Qatar on Friday dismissed as “baseless” accusations that it was financing terrorism, in its first public response to a statement from four Arab states which are leading a boycott against the tiny emirate.
The four – Saudi Arabia, the United Arab Emirates, Egypt, and Bahrain – said in a joint statement late on Thursday that Doha’s refusal to accept their demands to end the diplomatic standoff was proof of its links to terrorist groups.
In their statement, the four said the initial list of 13 demands they had put to Qatar was now void and they pledged further political, economic and legal steps against the emirate.
In its first reaction to the statement from the four, Qatar dismissed as “baseless” the renewed accusations that it was interfering in the affairs of other states and financing terrorism.
“The State of Qatar’s position on terrorism is consistent and known for its rejection and condemnation of all forms of terrorism, whatever the causes and motives,” the state news agency said, quoting a senior foreign ministry source.
Qatar was ready to “cooperate and review all claims that do not contradict the sovereignty of the State of Qatar,” it added.
Britain’s foreign minister, Boris Johnson, meanwhile arrived in Saudi Arabia and was to meet Saudi Crown Prince Mohammed bin Salman and the crown prince of Abu Dhabi, Sheikh Mohammed bin Zayed Al Nahyan, in a bid to ease tension in what has become the Gulf’s deepest rift in years.
Johnson will also travel to Qatar and Kuwait for talks with senior figures from both countries, Britain’s foreign office said in a statement in London. It did not give a specific date.
It said Johnson would urge all parties to support Kuwait’s mediation efforts and “work towards de-escalation and Gulf unity for the sake of regional stability.”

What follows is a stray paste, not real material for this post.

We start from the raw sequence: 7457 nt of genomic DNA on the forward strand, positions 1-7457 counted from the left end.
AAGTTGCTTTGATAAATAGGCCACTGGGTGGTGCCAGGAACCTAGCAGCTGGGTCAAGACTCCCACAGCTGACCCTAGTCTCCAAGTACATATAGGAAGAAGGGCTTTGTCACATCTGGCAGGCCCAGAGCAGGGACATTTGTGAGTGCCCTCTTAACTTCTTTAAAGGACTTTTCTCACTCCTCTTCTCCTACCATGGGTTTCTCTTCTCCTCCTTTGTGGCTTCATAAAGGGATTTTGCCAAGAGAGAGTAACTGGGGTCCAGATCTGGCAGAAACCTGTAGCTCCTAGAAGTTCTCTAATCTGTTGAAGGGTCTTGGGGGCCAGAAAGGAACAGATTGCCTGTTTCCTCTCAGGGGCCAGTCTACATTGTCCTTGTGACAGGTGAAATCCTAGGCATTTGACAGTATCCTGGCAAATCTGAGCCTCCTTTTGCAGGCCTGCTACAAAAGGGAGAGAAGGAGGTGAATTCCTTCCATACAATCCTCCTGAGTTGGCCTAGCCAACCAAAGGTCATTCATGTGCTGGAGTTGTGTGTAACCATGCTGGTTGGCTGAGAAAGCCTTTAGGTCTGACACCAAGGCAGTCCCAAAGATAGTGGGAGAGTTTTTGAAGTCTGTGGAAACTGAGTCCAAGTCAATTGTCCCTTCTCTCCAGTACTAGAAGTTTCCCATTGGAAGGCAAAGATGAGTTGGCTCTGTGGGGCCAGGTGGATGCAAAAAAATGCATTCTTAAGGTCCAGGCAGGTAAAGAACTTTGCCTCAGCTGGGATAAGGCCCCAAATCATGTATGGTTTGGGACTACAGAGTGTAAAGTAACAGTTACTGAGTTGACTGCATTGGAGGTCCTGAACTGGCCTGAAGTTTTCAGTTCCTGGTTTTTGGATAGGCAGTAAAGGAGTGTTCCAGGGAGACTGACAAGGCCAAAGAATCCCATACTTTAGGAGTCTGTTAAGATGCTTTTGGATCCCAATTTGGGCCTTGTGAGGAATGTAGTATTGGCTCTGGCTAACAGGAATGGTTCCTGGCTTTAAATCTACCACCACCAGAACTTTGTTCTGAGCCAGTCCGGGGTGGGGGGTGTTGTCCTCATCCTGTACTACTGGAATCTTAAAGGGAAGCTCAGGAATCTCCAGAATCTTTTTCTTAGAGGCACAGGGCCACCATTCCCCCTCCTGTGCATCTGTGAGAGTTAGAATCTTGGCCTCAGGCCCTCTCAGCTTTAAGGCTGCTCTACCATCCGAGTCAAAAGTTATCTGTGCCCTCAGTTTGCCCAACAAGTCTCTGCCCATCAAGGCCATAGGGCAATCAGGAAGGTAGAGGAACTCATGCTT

U.S. Secretary of State Rex Tillerson will travel to Kuwait on Monday on a similar mission.
The four Arab states have cut diplomatic and transport ties with Qatar, which they also accuse of allying with their regional arch-foe Iran. Doha denies that accusation too.
Their original 13 demands presented to Qatar included shutting down the pan-Arab al-Jazeera TV channel and closing a Turkish military base in Doha.
Qatari officials have repeatedly said the 13 demands are so strict that they suspect the four countries never seriously intended to negotiate them, and were instead aimed at hobbling Doha’s sovereignty.
At the same time, they say Qatar is interested in negotiating a fair and just solution to ‘any legitimate issues’ of concern to fellow member states of the Gulf Cooperation Council.
In their statement, the four Arab states said any additional measures would be aimed at the Qatari government and not its people. It did not say when the new steps would be announced or what they would entail.
Foreign ministers from the four states convened in Cairo on Wednesday after the expiry of a 10-day deadline for their demands to be met. They condemned the tiny Gulf nation’s response as “negative” and lacking in content.